Ole Hansen
The Russian and Saudi energy ministers met ahead of Opec’s late-November deal, but Saxo Bank head of commodity strategy Ole Hansen says the future for oil remains cloudy.
Article / 05 September 2016 at 10:00 GMT

Russia is only a bit player in oil talks

Russia oil and gas expert
United Kingdom
  • Putin talks up possibility of production freeze ahead of Algiers conference
  • Reality is Russia struggling to get on negotiating table at Opec-dominated summit
  • Rigidity of Russian production methods means it can't switch quotas easily
  • Russian energy minister Novak's comments somewhat at odds with Putin


Well, shall we let the Russians in? Photo: iStock

By Nadia Kazakova

The devil as usual is in the detail and markets do not have time for detail. It could explain why the interview President Vladimir Putin gave to Bloomberg (recorded on September 1, made public on September 2) made such a stir and lifted oil prices. 

A stall in the Russian oil output (down 1.6% month-on-month and up 0.1% year-on-year) and a fall in exports in August (down 6.5% m/m and 2.6% y/y) might have also been taken as a positive sign for the oil price. However, flattening output and a drop in exports might be a temporary blip due to maintenance at the Sakhalin-1 PSA fields in Russia's Far East. 

Russian crude oil and gas condensate output and exports in 2016, million b/d

In his interview, Putin (among many other things) was talking about a possible oil production freeze (with an out-out for Iran) and taking the subject up during his meeting with Saudi's deputy crown price during the G20 meeting in China.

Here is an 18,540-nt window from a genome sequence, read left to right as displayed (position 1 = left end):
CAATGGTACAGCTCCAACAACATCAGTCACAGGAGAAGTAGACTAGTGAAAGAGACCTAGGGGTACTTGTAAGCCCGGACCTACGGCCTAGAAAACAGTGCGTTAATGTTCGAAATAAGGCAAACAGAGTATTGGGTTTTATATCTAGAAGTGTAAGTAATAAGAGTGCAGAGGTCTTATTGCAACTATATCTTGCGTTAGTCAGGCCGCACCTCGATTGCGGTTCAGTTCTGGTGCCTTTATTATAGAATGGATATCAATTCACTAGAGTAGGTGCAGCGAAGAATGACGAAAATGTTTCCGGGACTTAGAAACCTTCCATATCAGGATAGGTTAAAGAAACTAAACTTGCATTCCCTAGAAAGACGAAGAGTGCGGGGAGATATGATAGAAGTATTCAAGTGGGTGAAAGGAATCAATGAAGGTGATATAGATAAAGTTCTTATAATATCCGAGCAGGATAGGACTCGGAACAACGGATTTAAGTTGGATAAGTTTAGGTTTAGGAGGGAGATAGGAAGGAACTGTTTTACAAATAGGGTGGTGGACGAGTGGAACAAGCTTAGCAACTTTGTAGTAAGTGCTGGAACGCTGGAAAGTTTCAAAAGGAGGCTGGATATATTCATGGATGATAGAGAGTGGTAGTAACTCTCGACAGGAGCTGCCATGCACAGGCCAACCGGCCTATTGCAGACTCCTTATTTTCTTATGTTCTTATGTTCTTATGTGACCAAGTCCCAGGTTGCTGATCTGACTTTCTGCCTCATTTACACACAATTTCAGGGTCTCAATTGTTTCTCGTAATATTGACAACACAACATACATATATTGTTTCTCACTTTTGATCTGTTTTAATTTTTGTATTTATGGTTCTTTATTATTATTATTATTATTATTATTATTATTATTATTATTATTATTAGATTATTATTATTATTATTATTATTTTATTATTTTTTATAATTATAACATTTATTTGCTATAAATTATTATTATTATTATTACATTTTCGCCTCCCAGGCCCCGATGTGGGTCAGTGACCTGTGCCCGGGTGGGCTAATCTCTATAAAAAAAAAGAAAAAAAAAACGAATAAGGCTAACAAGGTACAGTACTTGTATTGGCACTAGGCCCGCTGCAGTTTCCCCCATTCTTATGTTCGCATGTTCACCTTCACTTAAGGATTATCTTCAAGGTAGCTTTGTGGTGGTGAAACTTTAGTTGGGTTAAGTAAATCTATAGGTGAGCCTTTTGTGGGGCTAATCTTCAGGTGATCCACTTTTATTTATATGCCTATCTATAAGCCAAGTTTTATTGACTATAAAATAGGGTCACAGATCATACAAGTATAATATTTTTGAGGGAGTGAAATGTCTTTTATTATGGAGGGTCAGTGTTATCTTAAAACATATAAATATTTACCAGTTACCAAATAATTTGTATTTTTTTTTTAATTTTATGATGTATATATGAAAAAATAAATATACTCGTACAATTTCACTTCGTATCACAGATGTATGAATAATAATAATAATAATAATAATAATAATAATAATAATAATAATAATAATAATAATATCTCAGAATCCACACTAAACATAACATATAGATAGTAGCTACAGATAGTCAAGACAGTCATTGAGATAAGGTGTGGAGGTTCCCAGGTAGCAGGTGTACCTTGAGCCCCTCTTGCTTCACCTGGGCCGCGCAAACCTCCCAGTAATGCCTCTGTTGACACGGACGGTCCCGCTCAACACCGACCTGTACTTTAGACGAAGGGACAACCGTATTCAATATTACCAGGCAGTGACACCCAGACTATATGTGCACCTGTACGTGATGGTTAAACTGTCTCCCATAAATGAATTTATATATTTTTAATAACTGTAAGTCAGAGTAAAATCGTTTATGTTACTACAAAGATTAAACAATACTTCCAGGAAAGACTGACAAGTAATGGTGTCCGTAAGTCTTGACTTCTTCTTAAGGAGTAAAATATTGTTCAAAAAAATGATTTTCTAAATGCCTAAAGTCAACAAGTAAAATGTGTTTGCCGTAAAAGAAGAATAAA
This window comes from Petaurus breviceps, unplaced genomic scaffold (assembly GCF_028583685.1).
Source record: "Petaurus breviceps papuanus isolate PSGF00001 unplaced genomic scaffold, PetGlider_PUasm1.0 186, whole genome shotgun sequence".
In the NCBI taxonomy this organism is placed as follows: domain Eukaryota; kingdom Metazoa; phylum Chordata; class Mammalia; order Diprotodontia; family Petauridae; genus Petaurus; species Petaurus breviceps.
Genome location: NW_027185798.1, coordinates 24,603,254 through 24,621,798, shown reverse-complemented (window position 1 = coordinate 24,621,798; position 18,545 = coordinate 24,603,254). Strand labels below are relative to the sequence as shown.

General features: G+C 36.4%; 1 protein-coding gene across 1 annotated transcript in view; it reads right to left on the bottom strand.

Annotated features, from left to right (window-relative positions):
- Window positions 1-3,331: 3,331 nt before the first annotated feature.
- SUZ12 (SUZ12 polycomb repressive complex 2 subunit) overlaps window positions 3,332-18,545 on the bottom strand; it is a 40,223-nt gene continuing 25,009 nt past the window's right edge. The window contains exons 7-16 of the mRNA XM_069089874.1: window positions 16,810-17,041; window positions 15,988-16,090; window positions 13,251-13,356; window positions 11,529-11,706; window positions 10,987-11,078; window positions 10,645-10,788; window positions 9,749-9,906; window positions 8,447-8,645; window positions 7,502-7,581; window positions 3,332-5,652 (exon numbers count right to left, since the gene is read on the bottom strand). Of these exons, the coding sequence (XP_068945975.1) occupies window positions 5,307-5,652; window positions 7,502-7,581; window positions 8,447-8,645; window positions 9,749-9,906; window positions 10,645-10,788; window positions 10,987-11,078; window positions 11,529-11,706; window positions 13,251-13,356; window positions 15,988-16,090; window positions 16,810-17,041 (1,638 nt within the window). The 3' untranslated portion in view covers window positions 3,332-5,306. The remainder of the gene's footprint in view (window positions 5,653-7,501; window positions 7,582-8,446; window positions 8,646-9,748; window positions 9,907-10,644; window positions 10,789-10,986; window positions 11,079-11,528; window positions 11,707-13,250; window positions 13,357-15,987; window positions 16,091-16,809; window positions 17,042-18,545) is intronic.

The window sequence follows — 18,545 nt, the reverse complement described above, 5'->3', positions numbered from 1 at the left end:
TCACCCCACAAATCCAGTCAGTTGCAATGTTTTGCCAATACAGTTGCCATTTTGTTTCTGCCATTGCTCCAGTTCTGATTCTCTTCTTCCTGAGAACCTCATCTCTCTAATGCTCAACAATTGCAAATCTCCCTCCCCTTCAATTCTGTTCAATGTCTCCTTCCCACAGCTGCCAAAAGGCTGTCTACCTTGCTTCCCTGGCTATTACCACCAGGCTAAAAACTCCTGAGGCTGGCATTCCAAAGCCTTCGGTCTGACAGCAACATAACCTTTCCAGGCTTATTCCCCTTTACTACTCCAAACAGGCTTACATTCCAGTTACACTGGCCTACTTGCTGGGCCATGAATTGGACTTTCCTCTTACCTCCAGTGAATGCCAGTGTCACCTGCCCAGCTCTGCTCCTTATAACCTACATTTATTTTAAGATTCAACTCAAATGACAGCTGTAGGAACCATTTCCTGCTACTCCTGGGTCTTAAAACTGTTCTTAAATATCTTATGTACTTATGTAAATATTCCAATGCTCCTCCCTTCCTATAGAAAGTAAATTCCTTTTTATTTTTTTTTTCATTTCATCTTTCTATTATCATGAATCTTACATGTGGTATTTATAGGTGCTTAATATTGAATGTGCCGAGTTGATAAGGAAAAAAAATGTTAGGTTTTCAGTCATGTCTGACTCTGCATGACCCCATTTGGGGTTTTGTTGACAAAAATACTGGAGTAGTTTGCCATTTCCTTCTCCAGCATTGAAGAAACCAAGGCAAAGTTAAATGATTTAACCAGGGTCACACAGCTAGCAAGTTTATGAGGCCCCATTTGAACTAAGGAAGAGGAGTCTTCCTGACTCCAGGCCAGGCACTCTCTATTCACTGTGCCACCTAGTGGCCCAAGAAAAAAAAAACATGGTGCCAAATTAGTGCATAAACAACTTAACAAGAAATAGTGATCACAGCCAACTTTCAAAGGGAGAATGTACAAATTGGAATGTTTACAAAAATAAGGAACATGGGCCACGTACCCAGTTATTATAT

Presumably, markets saw it a signal that some sort of agreement could be on the table by September 26-28 , when the International Energy Forum takes place in Algeria. 

It is, however, highly unlikely. Prior to Putin's interview, the Russian energy minister Alexander Novak gave some an earnest (probably too earnest) assessment of the chances of any agreement in Algeria. 

Firstly, the forthcoming energy forum in Algeria is a forum of some 73 member states, with Opec members meeting informally on the sidelines. Russia is not officially invited to Opec discussions but its energy ministers might have some bilateral meetings with Opec members.

Saudi Arabia, Venezuela and Iran have given preliminary agreements to such talks. 

Secondly, Novak said that Russia expects no agreement on output freeze in Algeria. The talks might be the first step to some further discussions. According to Novak, agreements are usually thoroughly prepared well ahead of time. There seems to be nothing of the sort in the making at the moment.

It seems that Russia is struggling to get itself to the negotiating table. The problem for Russia is that it might be seen as a bit player in the grand scheme of things. The country has little flexibility in managing its output, there is little spare capacity or ability to cut it down and then bring it back up.

Officially, Russia's oil output level in 2016 (and in 2017) would be around 533 million tons (10.7 million barrels/day). The actual year-to-date average (January to August 2016) is 10.85 million barrels of oil equivalent/day.